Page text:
I hope this article should be helpful for you, if you are managing a medium or large size infra in AWS platform. There should be a lot of services or instances that we can shutdown for many hours in a day. Consider your production infra contains 10 large type EC2 instances and your organisation have 2 QA and 1 test environment of exactly same number of instances and services like your running production infra.
We can not stop the productions tings to save money. However, if you want to reduce your monthly billing, you can do something with your QA and Test infra.
You can shutdown QA and Test infra if nobody is working on that infra.
One important thing that you need to keep in mind before going to stop your QA/Test EC2 instances is about the public IP address assigned to your instances. The public IP address will change on every machine reboot/restart if you do not have an elastic IP address associated with your EC2 instances. If you need to preserve those IP addresses, please allocate and assign Elastic IP address for those machine. That issue fixed!!
Stopped instances and its cost!
Of-course, stopped EC2 instances do cost a little bit. The EBS [Elastic Bloc Storage] attached to your instance is reserved for that instance, so it should costs.
See what AWS experts says:
I’ve stopped all my Amazon Elastic Compute Cloud (Amazon EC2) instances, but I’m still receiving charges for Amazon Elastic Block Store (Amazon EBS) storage. How can I stop EBS charges accruing on my account for instances I’m not using?
You are charged for EBS storage for the amount of storage provisioned to your account, measured in “gigabyte-months.” EC2 instances accrue charges only while they’re running, but EBS volumes attached to instances continue to retain information and accrue charges, even when the instance is stopped. For more information about how EBS is billed, see Amazon EBS Pricing.
To stop EBS-related charges, delete EBS volumes and EBS snapshots you don’t need.
EBS snapshots are billed at a lower rate than active EBS volumes are. You can minimize your EBS charges but retain the information stored in EBS for later use by creating a snapshot of the volume as a backup and then deleting the active volume. Later, when you need the information stored in the snapshot, you can restore the EBS volume from the snapshot for use with your infrastructure.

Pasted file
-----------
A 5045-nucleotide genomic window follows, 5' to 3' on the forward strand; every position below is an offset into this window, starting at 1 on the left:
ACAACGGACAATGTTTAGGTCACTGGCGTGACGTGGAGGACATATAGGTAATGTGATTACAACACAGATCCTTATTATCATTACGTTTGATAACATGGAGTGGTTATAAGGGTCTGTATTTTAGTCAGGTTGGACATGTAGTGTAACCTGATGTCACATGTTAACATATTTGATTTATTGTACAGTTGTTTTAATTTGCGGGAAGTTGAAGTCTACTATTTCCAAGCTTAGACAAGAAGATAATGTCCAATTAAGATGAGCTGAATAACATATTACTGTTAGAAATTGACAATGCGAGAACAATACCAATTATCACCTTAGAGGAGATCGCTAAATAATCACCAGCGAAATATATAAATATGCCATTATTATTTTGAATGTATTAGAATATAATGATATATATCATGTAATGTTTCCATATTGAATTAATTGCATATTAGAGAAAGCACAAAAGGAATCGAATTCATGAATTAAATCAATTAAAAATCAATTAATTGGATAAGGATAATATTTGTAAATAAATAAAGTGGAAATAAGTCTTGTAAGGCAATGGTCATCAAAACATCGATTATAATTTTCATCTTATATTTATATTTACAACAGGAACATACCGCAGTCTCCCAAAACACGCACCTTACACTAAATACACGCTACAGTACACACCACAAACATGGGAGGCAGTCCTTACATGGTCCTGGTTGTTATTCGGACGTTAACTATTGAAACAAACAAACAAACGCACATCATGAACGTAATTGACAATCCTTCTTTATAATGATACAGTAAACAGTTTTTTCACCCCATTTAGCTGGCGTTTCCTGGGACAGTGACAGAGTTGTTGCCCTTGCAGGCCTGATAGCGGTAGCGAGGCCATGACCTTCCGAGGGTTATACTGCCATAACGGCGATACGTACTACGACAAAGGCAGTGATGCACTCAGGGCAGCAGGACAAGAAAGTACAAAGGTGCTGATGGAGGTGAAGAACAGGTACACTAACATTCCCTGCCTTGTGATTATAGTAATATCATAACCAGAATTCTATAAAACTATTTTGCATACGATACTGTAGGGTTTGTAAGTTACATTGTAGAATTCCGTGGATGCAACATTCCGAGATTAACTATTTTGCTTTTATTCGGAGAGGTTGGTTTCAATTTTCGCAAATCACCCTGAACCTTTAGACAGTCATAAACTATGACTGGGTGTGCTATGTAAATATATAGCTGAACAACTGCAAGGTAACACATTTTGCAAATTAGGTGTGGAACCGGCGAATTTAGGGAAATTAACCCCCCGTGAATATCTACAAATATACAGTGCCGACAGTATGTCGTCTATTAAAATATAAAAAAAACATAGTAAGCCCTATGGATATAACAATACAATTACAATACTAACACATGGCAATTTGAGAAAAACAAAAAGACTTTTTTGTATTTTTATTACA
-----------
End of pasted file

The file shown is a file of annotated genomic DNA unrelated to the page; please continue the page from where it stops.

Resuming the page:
How I automate this stop/start process? I have more that 50 instances running on my test infra..
The command-line tool “aws-cli” can help you on this a lot. Selecting a 50 instances from AWS console and doing stop/start operation daily is not a good practice.
- Install AWS-CLI on your local machine or on one of your instance/server.
- Create an IAM user with EC2 access policy attached.
- Configure aws on that machine where you are going to create code for automating this task.
AWS supports command line interface tool. It’s package name is awscli. The package awscli is available in commonly using package manager like YUM, APT, APT-GET etc..
This is not recommended to install using YUM or APT. The default package managers may not have the latest version. This is the reason.
We can simply install awscli using pip. Pip is a package management system used to install and manage software packages written in Python.
What is the command to manage EC2 instances from command line?
aws ec2 stop-instances --instance-ids <instance-id> aws ec2 start-instances --instance-ids <instance-id>
That’s it dude. Create bash script to stop/start your instances. If you have a fixed timing stop and start procedure, execute it with the help of cron.
#!/bin/bash # This will help to stop and start ec2 instances from command line. echo "Enter state [stop/start]" read state aws ec2 $state-instances --instance-ids i-0f826a4605c2d3f02 aws ec2 $state-instances --instance-ids i-04667a8a3ebe47aad
Add all of your instances and you’re done!!